Supervisors: Prof. Anthony Croxford & Prof. Paul Wilcox
The project focuses on the field of visual vibrometry and its application to ultrasonic non-destructive testing (UNDT) through the use of various video and signal processing techniques. The concept of visual vibrometry as a method of NDE is explored by utilising regular consumer cameras to recover signals from standard frame-rate videos. Visual vibrometry has significant potential to be a major method for rapid large area monitoring within NDE. As visual vibrometry works on the basis that in-service damage alters vibrational modes in a way that is imperceptible to the human eye, but visible through image processing. A common form of NDT involves the use of ultrasonic sound waves to extract underlying material and dynamic properties of a system. One aim of the project is to combine the ability of ultrasonic guided waves, in order to penetrate a part at depth, with the ability of visual systems. In particular, to explore how large area visual monitoring approaches may be employed to monitor the state of structures. For the video data collected, forced excitation is utilised as opposed to simply recording the passive response of the structure
One goal is to successfully image structural vibrations at frequencies significantly greater than the advertised frame-rate of the camera and extend the use of the camera beyond its hardware specification. This may be achieved by exploiting short exposure times and periodic excitation common in UNDT, even when the excitation frequency exceeds the Nyquist sampling limit. This will involve using stroboscopic effects and exploiting camera exposure times in order to achieve this and essentially ‘cheat’ the camera system in to sampling at a significantly higher frame-rate than normally possibly. These cases are intended to be analysed by taking into account stroboscopic effects produced, where natural frequencies and input excitations are either calculable or known, respectively. The final challenge will be whether these developments may be pushed far enough to allow the measurement of displacement from useful ultrasonic frequency. In order to provide the basis for visual vibrometry as a method to monitor and detect damage in parts.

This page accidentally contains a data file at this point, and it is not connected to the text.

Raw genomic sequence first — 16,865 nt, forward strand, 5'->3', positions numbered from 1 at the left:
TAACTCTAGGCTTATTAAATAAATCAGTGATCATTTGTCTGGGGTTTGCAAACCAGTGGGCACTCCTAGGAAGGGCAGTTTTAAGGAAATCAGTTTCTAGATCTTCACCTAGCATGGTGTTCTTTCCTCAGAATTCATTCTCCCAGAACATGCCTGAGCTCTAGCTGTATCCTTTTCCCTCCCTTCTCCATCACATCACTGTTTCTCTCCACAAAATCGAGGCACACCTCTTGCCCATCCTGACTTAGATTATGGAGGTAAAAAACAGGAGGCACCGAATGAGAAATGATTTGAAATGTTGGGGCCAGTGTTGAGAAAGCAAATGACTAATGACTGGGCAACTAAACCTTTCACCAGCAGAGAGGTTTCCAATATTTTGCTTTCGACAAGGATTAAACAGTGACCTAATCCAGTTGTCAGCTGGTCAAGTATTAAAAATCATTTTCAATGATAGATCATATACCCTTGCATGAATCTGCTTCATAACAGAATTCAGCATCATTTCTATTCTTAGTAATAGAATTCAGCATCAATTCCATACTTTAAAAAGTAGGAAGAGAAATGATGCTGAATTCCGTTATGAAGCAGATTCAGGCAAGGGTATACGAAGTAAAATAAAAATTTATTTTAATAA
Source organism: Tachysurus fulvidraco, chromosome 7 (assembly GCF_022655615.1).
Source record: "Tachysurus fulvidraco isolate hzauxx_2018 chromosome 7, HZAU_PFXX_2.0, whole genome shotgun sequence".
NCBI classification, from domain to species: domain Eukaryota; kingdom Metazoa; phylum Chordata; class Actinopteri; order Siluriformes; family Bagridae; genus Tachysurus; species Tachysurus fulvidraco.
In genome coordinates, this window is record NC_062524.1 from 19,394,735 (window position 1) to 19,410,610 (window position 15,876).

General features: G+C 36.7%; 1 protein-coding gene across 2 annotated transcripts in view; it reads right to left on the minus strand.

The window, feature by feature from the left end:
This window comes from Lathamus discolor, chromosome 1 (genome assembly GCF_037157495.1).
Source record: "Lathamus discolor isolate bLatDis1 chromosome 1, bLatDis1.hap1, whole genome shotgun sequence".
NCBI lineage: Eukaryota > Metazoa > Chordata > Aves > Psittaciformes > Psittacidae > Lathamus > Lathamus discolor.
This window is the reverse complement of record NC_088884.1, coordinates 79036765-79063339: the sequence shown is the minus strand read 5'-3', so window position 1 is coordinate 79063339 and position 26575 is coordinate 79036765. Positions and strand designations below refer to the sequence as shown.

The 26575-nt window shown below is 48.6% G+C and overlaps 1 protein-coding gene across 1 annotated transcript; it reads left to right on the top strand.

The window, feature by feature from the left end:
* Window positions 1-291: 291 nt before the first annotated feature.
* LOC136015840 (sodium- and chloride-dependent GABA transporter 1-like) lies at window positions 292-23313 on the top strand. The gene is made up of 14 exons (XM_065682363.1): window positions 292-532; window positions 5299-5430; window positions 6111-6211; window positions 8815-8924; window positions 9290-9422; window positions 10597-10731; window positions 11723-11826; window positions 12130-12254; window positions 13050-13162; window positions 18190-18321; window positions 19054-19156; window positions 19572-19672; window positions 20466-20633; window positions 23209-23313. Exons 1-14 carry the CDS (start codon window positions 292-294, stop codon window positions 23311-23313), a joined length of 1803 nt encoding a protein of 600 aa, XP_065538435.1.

To achieve these goals a simulation and post processing tool has been developed as a means to validate experimental testing and to predict the behaviour of experimental testing. Where, the simulated video was designed to imitate real data and used a noise model defined on results from experimental testing performed to investigate the relationship between noise and intensity levels as shown in figure 1.
The simulated test video provides a means to test experimental set ups prior to physical testing and may be used to explore the effects of key camera parameters on the results. As the dynamics of the camera are highly influential on the performance of the testing, each of the camera testing parameters will be investigated and quantified. A relationship between image quality, frame-rate and exposure time is required and will likely be quantified by using a signal to noise ratio relationship as well as the accuracy of the identified output displacement amplitude and phase. By exploring the effect of each camera and test parameter using the simulation, the limitations of the testing may be explored. Such as, identifying the smallest possible pixel displacement that may be reliably and accurately extracted from video data.